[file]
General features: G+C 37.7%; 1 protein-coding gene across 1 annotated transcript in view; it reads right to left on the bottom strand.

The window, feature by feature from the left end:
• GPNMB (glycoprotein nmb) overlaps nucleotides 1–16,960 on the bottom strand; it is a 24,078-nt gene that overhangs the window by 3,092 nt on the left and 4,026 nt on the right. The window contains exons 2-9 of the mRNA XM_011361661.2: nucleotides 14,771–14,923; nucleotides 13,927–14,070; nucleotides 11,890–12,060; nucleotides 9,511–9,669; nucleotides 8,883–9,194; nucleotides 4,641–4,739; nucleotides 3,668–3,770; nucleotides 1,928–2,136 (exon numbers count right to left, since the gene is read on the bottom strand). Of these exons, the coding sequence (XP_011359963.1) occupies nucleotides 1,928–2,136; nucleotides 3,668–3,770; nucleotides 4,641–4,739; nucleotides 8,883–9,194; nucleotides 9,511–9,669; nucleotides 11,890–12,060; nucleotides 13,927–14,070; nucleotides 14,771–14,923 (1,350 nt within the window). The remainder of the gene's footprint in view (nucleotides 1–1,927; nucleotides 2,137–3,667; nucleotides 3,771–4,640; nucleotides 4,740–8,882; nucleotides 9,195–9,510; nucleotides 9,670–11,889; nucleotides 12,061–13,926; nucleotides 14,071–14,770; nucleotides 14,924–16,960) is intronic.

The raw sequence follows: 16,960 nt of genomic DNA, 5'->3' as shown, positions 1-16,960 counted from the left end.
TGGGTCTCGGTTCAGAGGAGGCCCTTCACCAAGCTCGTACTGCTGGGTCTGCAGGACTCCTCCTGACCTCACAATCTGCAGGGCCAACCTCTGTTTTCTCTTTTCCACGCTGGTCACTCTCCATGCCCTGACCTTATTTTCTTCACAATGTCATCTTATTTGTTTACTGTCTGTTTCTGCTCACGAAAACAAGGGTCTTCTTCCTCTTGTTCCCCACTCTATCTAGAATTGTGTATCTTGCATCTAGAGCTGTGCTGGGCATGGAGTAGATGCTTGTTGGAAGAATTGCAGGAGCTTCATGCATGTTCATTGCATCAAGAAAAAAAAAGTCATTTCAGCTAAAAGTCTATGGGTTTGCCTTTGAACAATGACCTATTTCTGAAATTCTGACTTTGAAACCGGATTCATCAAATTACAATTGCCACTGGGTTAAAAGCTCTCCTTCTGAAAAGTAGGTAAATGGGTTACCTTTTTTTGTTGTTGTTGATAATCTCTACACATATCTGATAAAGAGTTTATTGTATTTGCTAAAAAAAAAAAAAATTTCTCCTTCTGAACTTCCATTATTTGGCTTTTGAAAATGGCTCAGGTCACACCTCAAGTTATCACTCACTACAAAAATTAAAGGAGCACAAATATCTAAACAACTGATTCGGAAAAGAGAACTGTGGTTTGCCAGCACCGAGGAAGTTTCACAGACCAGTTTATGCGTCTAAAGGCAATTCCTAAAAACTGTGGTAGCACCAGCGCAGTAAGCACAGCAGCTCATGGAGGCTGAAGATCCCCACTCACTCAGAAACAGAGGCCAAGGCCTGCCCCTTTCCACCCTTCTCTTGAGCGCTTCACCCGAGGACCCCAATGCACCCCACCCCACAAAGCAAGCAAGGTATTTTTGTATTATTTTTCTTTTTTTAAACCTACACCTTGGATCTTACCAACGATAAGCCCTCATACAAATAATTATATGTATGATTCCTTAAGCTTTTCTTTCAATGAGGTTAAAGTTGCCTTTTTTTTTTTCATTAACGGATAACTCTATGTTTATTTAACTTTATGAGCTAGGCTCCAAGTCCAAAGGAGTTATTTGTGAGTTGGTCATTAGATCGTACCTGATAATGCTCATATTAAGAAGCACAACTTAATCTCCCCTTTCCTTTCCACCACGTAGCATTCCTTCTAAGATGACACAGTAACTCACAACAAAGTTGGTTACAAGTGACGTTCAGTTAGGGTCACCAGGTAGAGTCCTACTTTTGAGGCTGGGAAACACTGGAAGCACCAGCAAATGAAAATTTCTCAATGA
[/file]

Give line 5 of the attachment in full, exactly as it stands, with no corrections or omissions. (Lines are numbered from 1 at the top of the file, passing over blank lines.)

TGGGTCTCGGTTCAGAGGAGGCCCTTCACCAAGCTCGTACTGCTGGGTCTGCAGGACTCCTCCTGACCTCACAATCTGCAGGGCCAACCTCTGTTTTCTCTTTTCCACGCTGGTCACTCTCCATGCCCTGACCTTATTTTCTTCACAATGTCATCTTATTTGTTTACTGTCTGTTTCTGCTCACGAAAACAAGGGTCTTCTTCCTCTTGTTCCCCACTCTATCTAGAATTGTGTATCTTGCATCTAGAGCTGTGCTGGGCATGGAGTAGATGCTTGTTGGAAGAATTGCAGGAGCTTCATGCATGTTCATTGCATCAAGAAAAAAAAAGTCATTTCAGCTAAAAGTCTATGGGTTTGCCTTTGAACAATGACCTATTTCTGAAATTCTGACTTTGAAACCGGATTCATCAAATTACAATTGCCACTGGGTTAAAAGCTCTCCTTCTGAAAAGTAGGTAAATGGGTTACCTTTTTTTGTTGTTGTTGATAATCTCTACACATATCTGATAAAGAGTTTATTGTATTTGCTAAAAAAAAAAAAAATTTCTCCTTCTGAACTTCCATTATTTGGCTTTTGAAAATGGCTCAGGTCACACCTCAAGTTATCACTCACTACAAAAATTAAAGGAGCACAAATATCTAAACAACTGATTCGGAAAAGAGAACTGTGGTTTGCCAGCACCGAGGAAGTTTCACAGACCAGTTTATGCGTCTAAAGGCAATTCCTAAAAACTGTGGTAGCACCAGCGCAGTAAGCACAGCAGCTCATGGAGGCTGAAGATCCCCACTCACTCAGAAACAGAGGCCAAGGCCTGCCCCTTTCCACCCTTCTCTTGAGCGCTTCACCCGAGGACCCCAATGCACCCCACCCCACAAAGCAAGCAAGGTATTTTTGTATTATTTTTCTTTTTTTAAACCTACACCTTGGATCTTACCAACGATAAGCCCTCATACAAATAATTATATGTATGATTCCTTAAGCTTTTCTTTCAATGAGGTTAAAGTTGCCTTTTTTTTTTTCATTAACGGATAACTCTATGTTTATTTAACTTTATGAGCTAGGCTCCAAGTCCAAAGGAGTTATTTGTGAGTTGGTCATTAGATCGTACCTGATAATGCTCATATTAAGAAGCACAACTTAATCTCCCCTTTCCTTTCCACCACGTAGCATTCCTTCTAAGATGACACAGTAACTCACAACAAAGTTGGTTACAAGTGACGTTCAGTTAGGGTCACCAGGTAGAGTCCTACTTTTGAGGCTGGGAAACACTGGAAGCACCAGCAAATGAAAATTTCTCAATGA